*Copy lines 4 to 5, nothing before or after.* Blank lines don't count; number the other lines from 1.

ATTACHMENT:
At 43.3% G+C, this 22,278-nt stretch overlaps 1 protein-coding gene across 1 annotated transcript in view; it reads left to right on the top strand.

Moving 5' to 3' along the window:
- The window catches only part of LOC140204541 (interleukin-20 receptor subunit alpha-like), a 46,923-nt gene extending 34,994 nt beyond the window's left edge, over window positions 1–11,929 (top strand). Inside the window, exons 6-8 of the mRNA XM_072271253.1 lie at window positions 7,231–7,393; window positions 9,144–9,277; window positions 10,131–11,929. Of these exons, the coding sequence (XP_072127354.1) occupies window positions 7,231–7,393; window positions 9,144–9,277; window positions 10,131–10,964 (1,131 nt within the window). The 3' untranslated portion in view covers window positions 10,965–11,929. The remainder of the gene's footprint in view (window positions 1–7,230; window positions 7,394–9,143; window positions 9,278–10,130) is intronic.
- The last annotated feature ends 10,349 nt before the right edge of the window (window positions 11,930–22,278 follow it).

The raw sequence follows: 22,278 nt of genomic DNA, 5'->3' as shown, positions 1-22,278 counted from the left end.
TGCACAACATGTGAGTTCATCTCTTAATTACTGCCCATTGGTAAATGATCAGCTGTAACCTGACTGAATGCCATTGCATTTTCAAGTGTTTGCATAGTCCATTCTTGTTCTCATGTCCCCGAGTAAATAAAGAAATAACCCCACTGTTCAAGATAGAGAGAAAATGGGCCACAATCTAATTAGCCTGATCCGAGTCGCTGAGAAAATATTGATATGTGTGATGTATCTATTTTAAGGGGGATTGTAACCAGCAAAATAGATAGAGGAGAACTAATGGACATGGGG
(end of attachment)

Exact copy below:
- The last annotated feature ends 10,349 nt before the right edge of the window (window positions 11,930–22,278 follow it).

The raw sequence follows: 22,278 nt of genomic DNA, 5'->3' as shown, positions 1-22,278 counted from the left end.